We know that those hands belong to a person. But for the use of this image, they are nothing but a pair of hands. These hands have no face, and thus no identity. They could be anyone’s hands. They aren’t expressing anything about who they are. We don’t know what these hands are thinking or feeling, and these hands are having no effect on the world around them. These hands are a prop to hold an apple. They are an object. Tada, objectification.

I chose this cover because it’s an example of objectification without being sexualized. Sexual objectification is far from uncommon, though. Before we tackle sexual objectification, let’s get an idea of what sexualization is. According to the Free Dictionary, to sexualize is to make sexual in character or quality, to make or become sexual or sexually aware, or to give or acquire sexual associations.

Sexualization is making something sexual, be it done by us or to us.

But what does sexual mean? Well, as a society, we’re more or less come to an agreement on what is sexy. Sure, you might not agree personally, but the norm of “sexy” is well established: young, and fit. Muscles for the men, breasts for the women and- no, wait. We’re creeping into the sexual ideal territory. Sexualization is not just being attractive, it’s also being overtly sexual.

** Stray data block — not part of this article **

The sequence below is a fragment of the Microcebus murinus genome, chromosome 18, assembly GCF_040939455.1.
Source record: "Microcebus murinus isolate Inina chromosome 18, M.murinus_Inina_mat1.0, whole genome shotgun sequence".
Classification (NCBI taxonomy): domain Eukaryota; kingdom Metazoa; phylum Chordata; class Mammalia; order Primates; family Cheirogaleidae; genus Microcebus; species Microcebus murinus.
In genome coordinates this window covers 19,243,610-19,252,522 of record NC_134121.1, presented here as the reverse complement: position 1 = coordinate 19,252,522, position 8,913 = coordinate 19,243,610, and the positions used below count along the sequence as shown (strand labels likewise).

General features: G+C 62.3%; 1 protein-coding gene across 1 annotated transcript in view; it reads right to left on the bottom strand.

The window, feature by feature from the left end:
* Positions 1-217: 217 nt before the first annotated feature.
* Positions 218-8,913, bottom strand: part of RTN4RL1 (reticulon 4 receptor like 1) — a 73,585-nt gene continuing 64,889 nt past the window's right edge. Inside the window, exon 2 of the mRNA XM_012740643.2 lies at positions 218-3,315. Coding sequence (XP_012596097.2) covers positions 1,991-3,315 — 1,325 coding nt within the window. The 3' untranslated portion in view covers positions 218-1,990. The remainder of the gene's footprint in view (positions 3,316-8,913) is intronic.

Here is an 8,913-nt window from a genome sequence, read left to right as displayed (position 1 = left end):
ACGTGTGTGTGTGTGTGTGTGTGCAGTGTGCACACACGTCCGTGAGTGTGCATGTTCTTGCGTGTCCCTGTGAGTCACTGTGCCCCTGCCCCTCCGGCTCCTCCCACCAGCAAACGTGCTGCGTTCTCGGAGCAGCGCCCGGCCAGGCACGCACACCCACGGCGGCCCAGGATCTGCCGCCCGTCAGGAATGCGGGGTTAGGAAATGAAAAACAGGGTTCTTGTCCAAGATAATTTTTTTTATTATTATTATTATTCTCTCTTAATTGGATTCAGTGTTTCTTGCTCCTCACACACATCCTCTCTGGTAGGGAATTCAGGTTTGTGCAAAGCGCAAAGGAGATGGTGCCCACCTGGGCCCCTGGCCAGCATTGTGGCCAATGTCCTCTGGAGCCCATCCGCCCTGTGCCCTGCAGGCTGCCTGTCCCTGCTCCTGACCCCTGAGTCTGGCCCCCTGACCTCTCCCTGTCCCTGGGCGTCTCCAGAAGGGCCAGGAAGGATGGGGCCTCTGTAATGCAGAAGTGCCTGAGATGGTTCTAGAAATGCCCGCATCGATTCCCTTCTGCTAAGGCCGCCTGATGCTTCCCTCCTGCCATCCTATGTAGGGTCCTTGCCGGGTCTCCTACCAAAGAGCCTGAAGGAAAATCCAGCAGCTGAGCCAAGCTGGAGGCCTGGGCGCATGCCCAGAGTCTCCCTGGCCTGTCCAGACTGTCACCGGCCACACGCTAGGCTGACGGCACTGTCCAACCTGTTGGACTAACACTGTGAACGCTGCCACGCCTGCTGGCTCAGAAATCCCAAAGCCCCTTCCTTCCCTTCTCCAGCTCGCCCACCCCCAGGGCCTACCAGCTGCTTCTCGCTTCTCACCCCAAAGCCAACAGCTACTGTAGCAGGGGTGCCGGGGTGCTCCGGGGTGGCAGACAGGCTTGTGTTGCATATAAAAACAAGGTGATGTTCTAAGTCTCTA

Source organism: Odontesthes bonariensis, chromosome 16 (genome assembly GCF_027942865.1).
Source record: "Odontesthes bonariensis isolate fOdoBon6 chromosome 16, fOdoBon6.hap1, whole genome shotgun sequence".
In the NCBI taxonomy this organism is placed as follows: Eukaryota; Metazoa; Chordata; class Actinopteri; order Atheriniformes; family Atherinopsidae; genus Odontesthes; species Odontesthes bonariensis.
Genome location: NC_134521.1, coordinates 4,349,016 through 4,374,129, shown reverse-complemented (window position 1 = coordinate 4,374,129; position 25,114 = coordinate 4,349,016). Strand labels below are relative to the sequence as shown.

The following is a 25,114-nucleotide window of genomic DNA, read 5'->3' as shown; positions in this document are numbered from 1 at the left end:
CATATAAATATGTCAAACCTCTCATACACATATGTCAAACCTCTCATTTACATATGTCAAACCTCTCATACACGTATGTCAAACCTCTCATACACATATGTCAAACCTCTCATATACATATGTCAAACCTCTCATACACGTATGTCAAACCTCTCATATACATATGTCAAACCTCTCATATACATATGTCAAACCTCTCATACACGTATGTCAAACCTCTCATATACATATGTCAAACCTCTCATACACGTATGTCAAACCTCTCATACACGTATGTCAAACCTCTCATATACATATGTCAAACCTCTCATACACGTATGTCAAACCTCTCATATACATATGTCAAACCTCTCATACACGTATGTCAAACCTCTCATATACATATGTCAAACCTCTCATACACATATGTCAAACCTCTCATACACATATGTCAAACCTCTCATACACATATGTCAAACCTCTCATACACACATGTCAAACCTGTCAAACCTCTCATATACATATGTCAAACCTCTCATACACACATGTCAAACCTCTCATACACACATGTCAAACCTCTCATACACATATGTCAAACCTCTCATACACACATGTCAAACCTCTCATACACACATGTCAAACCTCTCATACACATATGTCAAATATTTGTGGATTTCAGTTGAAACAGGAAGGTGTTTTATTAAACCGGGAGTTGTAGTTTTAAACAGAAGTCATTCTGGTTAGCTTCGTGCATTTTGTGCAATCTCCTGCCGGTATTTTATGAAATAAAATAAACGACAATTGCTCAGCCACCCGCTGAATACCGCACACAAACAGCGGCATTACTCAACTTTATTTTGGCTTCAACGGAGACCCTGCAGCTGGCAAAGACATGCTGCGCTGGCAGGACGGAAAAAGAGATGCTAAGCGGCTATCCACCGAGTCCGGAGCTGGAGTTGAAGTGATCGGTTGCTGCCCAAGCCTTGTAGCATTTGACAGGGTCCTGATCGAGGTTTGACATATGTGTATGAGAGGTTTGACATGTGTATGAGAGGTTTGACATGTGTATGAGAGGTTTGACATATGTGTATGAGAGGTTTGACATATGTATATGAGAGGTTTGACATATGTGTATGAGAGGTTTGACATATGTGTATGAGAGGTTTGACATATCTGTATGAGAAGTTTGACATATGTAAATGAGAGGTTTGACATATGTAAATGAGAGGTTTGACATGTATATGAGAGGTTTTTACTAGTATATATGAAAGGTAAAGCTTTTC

A photo of a woman clothed, a woman naked, and a woman naked with makeup, big hair, and sexual posture.Yes, this woman is sexually attractive. She’s young and pretty, but she isn’t sexualized until the final image. There she has big hair, make-up, a see through shirt, as well as an arched back and pouted lips while her hands stroke her breasts.

Here is the difference between idealized and sexualized. Ezio Auditore da Firenze from Assassin’s Creed II is idealized.

Assassin's Creed II's Ezio Auditore, standing with weapons.

Mm. Yeah.

With his rippling muscles, sexy smile, and devil-may-care attitude, there is no question that many ladies (and men) would cheerfully give him a tumble. But he’s not sexualized in any of his games. This is a sexualized SFW Ezio. Can you spot the difference?

A drawing of Ezio lounging sexily with a bottle of wine